Hanson, Peterman, Schneider on past experiences
Here are three ways showrunners have solved production challenges without breaking the budget.
“What we would love to do is show our murders or do flashbacks. But flashbacks can be expensive, so we’ve come up with other ways of getting to what happened to the victim. During season one, we ran a frozen ‘pig’ through a wood chipper as an experiment to demonstrate how the bones of the victim were dispersed across a golf course. The audience reaction was delight, for the most part. Our show is a little gross, and I think our audience likes things that are gross. Our experiments tend to be a little perverse, because what you’re trying to do is figure out what happened to a human being (but) not using human beings. This experiment showed that the victim had in fact been fed through a wood chipper, so the murderer was the guy who had access to the wood chipper. It cleared up a plot problem that we had, it cleared up a length problem that we had, and it did it in a very amusing and yet not very expensive way.”
— Hart Hanson, executive producer, “Bones”
“We have had several guest stars (Larry David, Heather Locklear, Camryn Manheim, Brooke Shields, among others) that we would never in a million years be able to afford, but they did the show because they wanted to do something that their kids will enjoy. That’s a wonderful thing for us. I’ve seen kids walk onto our stage and look at the set like it was the ring in ‘Lord of the Rings.’ So we’ve had people come on and do us favors simply because it made them special in their own home. And that’s really cool.”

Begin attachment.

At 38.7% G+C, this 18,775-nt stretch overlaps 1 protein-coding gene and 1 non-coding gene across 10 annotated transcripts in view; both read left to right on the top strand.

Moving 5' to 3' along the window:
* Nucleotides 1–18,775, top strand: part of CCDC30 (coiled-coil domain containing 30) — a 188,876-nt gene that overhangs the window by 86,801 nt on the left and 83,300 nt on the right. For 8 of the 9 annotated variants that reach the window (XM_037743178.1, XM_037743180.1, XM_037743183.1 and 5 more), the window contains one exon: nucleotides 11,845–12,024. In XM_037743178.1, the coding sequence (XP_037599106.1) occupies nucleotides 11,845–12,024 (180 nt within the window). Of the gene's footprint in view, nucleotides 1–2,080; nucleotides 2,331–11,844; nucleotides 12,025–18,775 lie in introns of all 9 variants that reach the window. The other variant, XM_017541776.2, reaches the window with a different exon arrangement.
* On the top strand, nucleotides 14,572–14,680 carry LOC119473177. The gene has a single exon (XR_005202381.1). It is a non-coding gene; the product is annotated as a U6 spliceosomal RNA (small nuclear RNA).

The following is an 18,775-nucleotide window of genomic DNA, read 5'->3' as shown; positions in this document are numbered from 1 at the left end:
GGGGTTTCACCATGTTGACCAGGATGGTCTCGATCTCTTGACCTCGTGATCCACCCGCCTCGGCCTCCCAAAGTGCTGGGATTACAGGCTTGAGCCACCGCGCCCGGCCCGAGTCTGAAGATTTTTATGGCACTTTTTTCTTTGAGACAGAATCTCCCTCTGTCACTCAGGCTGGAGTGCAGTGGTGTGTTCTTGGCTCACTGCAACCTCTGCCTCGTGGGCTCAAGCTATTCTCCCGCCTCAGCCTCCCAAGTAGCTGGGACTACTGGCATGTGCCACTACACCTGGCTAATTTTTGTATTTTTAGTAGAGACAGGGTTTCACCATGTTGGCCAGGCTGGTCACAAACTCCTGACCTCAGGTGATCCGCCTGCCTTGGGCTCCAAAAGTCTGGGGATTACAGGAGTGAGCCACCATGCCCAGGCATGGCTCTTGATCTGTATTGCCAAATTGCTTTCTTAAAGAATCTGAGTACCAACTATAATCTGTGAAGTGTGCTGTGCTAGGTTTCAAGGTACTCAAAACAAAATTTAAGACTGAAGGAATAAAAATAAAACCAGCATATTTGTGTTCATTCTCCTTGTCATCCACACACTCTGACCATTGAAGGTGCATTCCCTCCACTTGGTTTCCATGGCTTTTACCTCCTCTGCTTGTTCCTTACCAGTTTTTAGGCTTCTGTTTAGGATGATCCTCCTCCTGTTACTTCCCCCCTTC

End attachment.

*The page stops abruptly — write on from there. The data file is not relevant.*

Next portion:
— Steven Peterman, executive producer, “Hannah Montana”
“We did an episode of ‘Drake & Josh’ where they’re in the back of a police car on this sort of scared-straight program. The cop gets out and a bad guy gets into the car and steals the car. And then there’s a 2½-minute sequence where the criminal is driving the police car with Drake and Josh trapped in the back and they’re being thrown around. Ideally, I would have loved to put camera mounts on the car and gone outside and done an actual location shoot. Well, that’s really expensive. So what we did was greenscreen. Over the years, we’ve done so much greenscreen work we’ve perfected it to the point where if I showed it to you on TV, you’d really have to be looking hard to figure out that it wasn’t authentic.”
— Dan Schneider, executive producer, “Drake & Josh”